May 23rd, 2014, 08:43 AM #14
- Join Date
- Nov 2009
- Texas, USA
IMPoster Syndrome: everybody doubts
Everybody doubts. While the advice to just keep writing is right...it's also impossible to follow at times. Writers crave validation. They crave it when they're writing their very first stories, and they still crave it when they're old and have just been diagnosed with a recurrence of cancer. Is it worth the struggle? Am I just wasting time here? Should I have become a dental assistant? There's a lot of negative pressure from society...Aren't you published YET? How long are you going to keep doing this? Why don't you get a REAL job? And if you're a mother, there's always the guilt-laying about how you're neglecting your children spending any time at all doing anything creative. The validation we all want so badly is not easy to come by, even if you find a congenial writing group.
But one of the things about successful writers is that they will write on without that validation--both before they get any, and at times in their career when there's a gap in it. When the new book tanks, when they're dropped by an agent or a publisher, when because of illness or other LifeStuff they didn't have anything new in the market for a year. Early on, they're willing to endure the doubts they have--to keep trying, without a lot of reassurance and encouragement--and they are able to delay the gratification of outside validation until they're better at the craft. This is where reading helps. It's easy to find some clunker in print and say "I write better than that." And you may. But read the best in the field and the best outside the field as well. Are you better than that?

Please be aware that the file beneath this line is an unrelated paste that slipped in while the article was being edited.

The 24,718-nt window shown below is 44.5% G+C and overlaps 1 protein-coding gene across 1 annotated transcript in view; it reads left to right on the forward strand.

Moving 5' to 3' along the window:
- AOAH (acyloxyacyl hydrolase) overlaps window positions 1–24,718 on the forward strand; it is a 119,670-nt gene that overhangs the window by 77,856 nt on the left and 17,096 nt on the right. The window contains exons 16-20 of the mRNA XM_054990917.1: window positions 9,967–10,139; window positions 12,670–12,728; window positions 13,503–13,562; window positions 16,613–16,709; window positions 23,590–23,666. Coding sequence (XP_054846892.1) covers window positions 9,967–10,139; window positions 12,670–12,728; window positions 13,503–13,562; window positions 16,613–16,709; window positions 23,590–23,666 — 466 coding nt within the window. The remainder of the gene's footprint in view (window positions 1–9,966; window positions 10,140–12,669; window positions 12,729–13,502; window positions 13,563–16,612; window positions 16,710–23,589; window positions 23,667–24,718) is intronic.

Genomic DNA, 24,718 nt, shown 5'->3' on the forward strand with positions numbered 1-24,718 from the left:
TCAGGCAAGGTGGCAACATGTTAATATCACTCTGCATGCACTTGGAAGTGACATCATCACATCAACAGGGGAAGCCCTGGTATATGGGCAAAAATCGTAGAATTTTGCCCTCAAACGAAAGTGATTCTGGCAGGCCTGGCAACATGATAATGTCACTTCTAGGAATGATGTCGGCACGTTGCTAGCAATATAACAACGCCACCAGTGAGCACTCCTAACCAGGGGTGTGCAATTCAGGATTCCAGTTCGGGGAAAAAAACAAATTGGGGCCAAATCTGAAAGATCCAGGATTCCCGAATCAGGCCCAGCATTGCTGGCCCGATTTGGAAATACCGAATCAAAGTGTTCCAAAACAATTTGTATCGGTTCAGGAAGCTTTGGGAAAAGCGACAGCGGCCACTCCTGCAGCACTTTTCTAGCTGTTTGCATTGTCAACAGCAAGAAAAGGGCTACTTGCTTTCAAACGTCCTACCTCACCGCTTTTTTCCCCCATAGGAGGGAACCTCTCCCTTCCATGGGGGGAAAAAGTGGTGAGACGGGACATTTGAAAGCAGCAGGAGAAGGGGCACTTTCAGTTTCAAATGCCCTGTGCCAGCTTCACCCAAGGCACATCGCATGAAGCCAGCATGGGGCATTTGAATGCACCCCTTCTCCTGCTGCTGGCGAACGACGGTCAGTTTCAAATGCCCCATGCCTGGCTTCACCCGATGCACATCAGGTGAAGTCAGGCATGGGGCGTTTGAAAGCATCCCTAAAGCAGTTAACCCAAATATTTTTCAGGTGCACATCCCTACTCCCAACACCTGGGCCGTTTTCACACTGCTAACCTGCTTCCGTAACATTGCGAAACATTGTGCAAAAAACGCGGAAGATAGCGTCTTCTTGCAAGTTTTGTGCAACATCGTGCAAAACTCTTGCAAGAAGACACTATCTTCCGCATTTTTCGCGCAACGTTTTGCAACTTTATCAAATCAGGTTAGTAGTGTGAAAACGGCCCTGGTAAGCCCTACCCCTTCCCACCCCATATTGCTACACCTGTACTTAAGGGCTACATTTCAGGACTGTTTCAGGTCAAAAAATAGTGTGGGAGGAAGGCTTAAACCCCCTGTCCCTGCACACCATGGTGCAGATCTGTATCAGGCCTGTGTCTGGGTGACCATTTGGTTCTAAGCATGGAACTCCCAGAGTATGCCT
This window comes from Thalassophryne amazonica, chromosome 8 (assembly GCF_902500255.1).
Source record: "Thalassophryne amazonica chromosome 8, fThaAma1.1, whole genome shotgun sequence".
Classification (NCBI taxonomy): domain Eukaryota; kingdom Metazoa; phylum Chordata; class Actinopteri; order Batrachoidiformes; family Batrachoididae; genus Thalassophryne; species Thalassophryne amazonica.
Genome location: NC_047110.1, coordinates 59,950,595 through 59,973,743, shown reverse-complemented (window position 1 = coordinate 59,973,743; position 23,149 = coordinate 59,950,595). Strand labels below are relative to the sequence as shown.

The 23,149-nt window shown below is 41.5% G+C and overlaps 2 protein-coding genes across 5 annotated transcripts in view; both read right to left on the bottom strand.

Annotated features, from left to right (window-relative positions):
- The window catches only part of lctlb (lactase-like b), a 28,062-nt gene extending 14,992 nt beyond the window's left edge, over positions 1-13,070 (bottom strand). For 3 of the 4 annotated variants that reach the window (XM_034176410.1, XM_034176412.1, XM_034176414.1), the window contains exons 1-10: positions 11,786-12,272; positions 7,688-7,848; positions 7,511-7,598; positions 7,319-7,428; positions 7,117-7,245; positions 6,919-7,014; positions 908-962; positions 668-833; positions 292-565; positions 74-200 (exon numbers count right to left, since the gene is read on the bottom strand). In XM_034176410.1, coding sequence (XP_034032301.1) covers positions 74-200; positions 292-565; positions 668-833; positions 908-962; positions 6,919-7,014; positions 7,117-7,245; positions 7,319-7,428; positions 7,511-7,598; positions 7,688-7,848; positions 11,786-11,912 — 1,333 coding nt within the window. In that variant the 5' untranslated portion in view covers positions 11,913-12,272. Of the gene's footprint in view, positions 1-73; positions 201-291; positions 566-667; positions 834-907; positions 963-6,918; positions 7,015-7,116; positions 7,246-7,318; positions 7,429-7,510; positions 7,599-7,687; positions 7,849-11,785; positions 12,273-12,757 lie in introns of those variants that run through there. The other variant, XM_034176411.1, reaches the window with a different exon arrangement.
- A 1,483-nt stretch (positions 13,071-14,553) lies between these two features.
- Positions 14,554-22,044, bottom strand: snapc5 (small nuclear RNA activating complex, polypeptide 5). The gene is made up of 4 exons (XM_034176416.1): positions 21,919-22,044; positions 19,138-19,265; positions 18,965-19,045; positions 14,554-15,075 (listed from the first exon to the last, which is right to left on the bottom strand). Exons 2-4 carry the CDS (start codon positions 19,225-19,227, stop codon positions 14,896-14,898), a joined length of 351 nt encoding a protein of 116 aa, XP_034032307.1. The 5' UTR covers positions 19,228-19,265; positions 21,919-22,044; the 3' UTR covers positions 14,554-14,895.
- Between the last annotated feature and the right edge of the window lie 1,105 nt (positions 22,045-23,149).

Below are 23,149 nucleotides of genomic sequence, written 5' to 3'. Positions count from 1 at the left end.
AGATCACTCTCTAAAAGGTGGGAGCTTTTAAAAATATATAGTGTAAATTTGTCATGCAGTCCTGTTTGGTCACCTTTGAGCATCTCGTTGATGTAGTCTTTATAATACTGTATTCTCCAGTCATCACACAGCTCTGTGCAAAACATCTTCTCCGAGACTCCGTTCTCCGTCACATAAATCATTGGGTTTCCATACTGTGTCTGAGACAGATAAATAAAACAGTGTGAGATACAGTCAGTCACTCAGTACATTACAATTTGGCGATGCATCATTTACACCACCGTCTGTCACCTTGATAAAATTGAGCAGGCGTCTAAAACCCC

Writers are so constructed that even though we all have doubts, we also all have (and need!) Ego--and a blind spot that allows us to see a golden glow on a brilliantly executed statue of a story....where others see a vaguely shaped lump of mud. We have to have that--it's what sees the possibilities in people, situations, etc. so that we can make stories at all. But that means when you think you're as good as--better than--the best, you may have a statue with gold leaf on it, that people can tell is a winged horse or a hero with a sword or a graceful spaceship--and it may be quite a good one--but you're not yet as good as you think you are in your most hopeful moments, or as good as you will be. And for this reason, in general, and admitting exceptions, when you think you're better than those who consider really good...you're only then at the point where the public (as opposed to a few friends) should see your work. Even then, send it to editors. The internet is indeed forever. I have read one of my very bad early stories at a convention, to show people that it's possible to start that bad and end up a well-published writer, but I am very glad I didn't have an internet to put it up on when I wrote it.
In the meantime, enjoy the validation you get from other writers like yourself, but don't kid yourself that the cozy little circle that meets on Thursday in the library or church basement or wherever is the same as the outside world. Use your time in that nurturing environment to grow the shell you will need later, when experienced critics with perfectly sharpened instruments dissect your work (and you) in agonizing detail. (And you can't answer back, remember? Everyone will say you're spoiled, arrogant, hysterical if you do.) "Exposure" isn't just a means of getting validation--it's also a means of getting smacked down hard.
Ultimately, you have to have the ability to write anyway--despite almost anything--and keep doing it, where you're being showered with adulation or insults or simply ignored. And for most of us that ability is developed over years--years of doubt, years of quitting writing and coming back to it, years of exultation because this time we're sure we've written one that will succeed, years of bleak misery when it turns out we didn't and families and friends are pressuring us to quit...and over time, and a lot of work, gradually the writing gets better and there's one publication, then another. And boyoboy is it worth it when the magic works and the validation finally arrives.